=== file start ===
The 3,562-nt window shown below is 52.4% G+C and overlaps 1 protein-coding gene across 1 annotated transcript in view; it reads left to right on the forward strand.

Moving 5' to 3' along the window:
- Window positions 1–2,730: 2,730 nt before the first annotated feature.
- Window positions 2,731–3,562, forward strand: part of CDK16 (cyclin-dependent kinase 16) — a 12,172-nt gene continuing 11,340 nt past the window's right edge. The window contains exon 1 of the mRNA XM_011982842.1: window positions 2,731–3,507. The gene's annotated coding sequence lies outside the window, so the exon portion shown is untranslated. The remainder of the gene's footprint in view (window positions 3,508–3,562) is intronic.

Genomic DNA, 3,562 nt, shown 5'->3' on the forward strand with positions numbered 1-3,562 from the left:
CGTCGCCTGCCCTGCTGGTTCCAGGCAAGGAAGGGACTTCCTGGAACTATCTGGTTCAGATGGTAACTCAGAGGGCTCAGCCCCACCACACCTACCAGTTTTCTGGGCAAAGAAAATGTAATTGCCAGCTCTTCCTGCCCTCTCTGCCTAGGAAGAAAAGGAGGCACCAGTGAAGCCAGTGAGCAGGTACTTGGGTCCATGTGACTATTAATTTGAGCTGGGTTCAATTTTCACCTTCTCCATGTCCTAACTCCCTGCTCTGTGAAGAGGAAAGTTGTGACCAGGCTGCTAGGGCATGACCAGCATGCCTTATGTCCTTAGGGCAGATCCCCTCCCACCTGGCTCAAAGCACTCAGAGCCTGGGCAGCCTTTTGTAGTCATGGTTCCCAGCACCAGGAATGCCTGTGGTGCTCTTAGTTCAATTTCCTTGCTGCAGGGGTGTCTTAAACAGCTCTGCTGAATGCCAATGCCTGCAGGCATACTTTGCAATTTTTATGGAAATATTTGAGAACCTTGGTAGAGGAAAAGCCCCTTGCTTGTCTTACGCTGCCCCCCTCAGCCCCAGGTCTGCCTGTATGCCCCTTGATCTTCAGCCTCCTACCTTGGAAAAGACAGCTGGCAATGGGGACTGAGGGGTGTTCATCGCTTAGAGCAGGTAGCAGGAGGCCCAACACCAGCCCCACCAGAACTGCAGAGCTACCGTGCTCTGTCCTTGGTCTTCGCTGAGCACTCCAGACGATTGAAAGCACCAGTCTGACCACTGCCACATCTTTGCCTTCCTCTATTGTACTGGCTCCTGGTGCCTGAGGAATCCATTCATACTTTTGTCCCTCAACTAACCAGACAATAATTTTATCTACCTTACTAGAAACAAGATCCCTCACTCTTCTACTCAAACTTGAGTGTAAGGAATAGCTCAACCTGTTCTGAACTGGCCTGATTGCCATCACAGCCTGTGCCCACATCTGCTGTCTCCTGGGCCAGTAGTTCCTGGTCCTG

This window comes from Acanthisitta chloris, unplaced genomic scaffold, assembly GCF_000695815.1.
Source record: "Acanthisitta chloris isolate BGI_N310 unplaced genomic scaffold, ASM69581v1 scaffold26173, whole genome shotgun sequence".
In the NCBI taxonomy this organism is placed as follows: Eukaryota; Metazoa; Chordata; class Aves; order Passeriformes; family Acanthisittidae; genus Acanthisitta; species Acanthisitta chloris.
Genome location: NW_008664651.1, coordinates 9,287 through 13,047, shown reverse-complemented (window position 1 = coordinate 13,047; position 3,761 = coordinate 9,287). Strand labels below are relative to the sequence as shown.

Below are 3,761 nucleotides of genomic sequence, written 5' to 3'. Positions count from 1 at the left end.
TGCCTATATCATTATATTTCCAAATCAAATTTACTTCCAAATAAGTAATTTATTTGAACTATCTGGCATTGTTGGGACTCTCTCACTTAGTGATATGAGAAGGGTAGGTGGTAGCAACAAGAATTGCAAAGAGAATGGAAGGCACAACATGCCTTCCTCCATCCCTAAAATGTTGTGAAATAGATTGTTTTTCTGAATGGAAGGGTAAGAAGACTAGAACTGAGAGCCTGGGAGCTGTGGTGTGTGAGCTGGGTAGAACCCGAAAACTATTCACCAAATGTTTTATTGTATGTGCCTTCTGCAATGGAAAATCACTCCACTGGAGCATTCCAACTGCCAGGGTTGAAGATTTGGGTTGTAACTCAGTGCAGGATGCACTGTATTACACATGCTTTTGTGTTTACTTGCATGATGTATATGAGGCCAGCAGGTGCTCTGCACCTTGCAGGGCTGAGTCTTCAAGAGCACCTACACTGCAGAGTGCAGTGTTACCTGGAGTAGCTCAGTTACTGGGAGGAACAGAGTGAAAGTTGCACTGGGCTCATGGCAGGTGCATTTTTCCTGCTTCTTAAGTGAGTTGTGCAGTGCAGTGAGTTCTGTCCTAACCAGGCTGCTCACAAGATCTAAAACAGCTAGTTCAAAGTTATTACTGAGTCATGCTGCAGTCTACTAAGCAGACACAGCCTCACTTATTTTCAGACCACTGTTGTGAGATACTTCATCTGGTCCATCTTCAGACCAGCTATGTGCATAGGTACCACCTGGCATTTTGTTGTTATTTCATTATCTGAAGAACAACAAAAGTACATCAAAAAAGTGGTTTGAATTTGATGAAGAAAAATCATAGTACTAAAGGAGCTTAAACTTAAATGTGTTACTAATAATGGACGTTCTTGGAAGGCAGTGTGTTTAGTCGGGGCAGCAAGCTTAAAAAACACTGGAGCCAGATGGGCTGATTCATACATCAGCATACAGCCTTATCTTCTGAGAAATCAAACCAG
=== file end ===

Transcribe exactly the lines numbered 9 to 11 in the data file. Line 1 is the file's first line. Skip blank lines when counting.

In the NCBI taxonomy this organism is placed as follows: Eukaryota; Metazoa; Chordata; class Aves; order Passeriformes; family Acanthisittidae; genus Acanthisitta; species Acanthisitta chloris.
Genome location: NW_008664651.1, coordinates 9,287 through 13,047, shown reverse-complemented (window position 1 = coordinate 13,047; position 3,761 = coordinate 9,287). Strand labels below are relative to the sequence as shown.

Below are 3,761 nucleotides of genomic sequence, written 5' to 3'. Positions count from 1 at the left end.